American democracy on the line


Primaries tomorrow! Here’s a Detroit News piece on .. well… GOP undecideds, I guess you could call them.

Matt Gertz/Media Matters:

The right-wing media blackout of Mastriano’s alliance with antisemites

Right-wing media outlets have ignored Republican gubernatorial nominee for Pennsylvania Doug Mastriano’s alliance with Andrew Torba, the virulent antisemite who runs Gab — a social media site notoriously frequented by white nationalists, including the shooter who killed 11 at a Pittsburgh, Pennsylvania, synagogue in 2018. By ignoring Mastriano’s friendly dealings with bigots, right-wing media are complicit in ensuring that Torba’s ilk are accepted in the right-wing movement and the Republican Party it supports.

Mastriano, an election conspiracy theorist, right-wing extremist, and January 6 insurrectionist, had embraced Gab, praised Torba for “what you’ve done” in an interview with the infamous Jew-hater, and paid the platform $5,000 for consulting services, Media Matters reported earlier this month. Those revelations triggered weeks of criticism for the gubernatorial nominee, and on Thursday, Mastriano and Torba posted statements responding to the firestorm.

But as New York magazine’s Jonathan Chait pointed out, Mastriano did not condemn Torba as an antisemite or say he would cease their association. Instead, Mastriano wrote, “Andrew Torba doesn’t speak for me or my campaign. I reject anti-Semitism in any form,” before attacking the press for reporting on their association and his Democratic opponent, Pennsylvania Attorney General Josh Shapiro.

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Republicans admit their petulance had no point other than to screw the veterans out of spite.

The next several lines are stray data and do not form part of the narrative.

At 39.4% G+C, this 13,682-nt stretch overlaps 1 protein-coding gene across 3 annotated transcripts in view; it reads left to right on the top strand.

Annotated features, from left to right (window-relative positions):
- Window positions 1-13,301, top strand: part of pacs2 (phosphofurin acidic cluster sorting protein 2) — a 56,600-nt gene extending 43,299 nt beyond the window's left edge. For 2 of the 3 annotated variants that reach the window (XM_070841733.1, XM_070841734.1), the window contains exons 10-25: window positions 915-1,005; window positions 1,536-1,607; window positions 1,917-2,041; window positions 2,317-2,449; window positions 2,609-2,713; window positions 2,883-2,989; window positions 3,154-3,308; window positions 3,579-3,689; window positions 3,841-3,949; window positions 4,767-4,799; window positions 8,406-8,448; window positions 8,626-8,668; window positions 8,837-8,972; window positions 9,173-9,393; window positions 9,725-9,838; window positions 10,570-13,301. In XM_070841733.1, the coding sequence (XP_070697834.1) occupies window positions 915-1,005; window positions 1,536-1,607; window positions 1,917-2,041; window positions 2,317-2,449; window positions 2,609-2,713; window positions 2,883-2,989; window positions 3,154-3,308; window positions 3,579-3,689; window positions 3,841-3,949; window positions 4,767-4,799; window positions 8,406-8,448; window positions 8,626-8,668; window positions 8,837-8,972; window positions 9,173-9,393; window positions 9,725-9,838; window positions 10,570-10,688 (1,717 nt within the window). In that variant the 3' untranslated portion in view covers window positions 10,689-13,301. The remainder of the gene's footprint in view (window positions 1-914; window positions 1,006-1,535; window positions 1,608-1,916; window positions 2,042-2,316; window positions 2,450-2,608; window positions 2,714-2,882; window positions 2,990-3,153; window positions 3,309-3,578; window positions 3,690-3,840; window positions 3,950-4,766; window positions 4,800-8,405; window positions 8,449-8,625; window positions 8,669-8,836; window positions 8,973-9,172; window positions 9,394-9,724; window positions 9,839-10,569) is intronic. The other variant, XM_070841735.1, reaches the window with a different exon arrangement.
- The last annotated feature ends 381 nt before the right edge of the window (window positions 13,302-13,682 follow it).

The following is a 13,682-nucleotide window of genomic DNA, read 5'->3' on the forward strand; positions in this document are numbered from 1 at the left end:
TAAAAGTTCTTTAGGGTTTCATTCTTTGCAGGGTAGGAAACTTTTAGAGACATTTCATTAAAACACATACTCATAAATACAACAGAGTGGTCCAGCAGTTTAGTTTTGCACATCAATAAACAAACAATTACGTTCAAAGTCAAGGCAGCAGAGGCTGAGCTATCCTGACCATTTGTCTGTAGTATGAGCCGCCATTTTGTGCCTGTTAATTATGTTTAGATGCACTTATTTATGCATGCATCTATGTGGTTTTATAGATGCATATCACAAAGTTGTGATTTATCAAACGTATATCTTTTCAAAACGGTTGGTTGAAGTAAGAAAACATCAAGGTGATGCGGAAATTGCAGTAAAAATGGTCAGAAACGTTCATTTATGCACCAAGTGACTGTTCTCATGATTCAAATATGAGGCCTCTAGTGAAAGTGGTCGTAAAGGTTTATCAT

Matt Pearce/LA Times:

American media wants to save democracy. Is it helping?

The normally strait-laced Associated Press has hired a democracy news editor. “We want to be really clear with people about the threats that we’re seeing to democratic institutions,” executive editor Julie Pace said last year on CNN’s “Reliable Sources,” whose host, Brian Stelter, has been prodding prominent media figures about how they’re covering what he has called the “assault on democracy.”

The Washington Post’s tagline, “Democracy Dies in Darkness,” adopted in 2017, was the newspaper’s first official slogan in more than a century of print journalism. The paper followed up with the creation of a democracy team, with a new emphasis on covering threats to election integrity, ballot access and rules-based government.

Post opinion columnists like Perry Bacon Jr. and Margaret Sullivan have argued for journalists to drop their usual both-sides coverage of politics to more directly cast pro-Trumpian election threats as a threat to the republic.

There are signs that some of those attitudes have also reached the newsroom rank-and-file. While 76% of American adults polled in a recent Pew Research Center study said that journalists should always strive to give every side equal coverage, a majority of journalists surveyed disagreed.

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WaPo:

Wisconsin DOJ probes voter fraud stunt as election officials debate absentee rules

With a few clicks of a mouse this week, a conservative activist sent Wisconsin’s elections apparatus into disarray ahead of the Aug. 9 primary.

Harry Wait of Dover, Wis., said he requested absentee ballots in the names of two high-profile politicians be sent to his own address to try to show voter fraud is easy to perform. He contacted local authorities Wednesday to detail what he had done and demand immediate changes, then told as many people as he could about what he considers a serious vulnerability.

The stunt showed that one person and a computer or smartphone could jolt the state’s elections system and forced election officials to weigh making changes to the state’s absentee voting procedures — and whether doing so would make it harder to vote.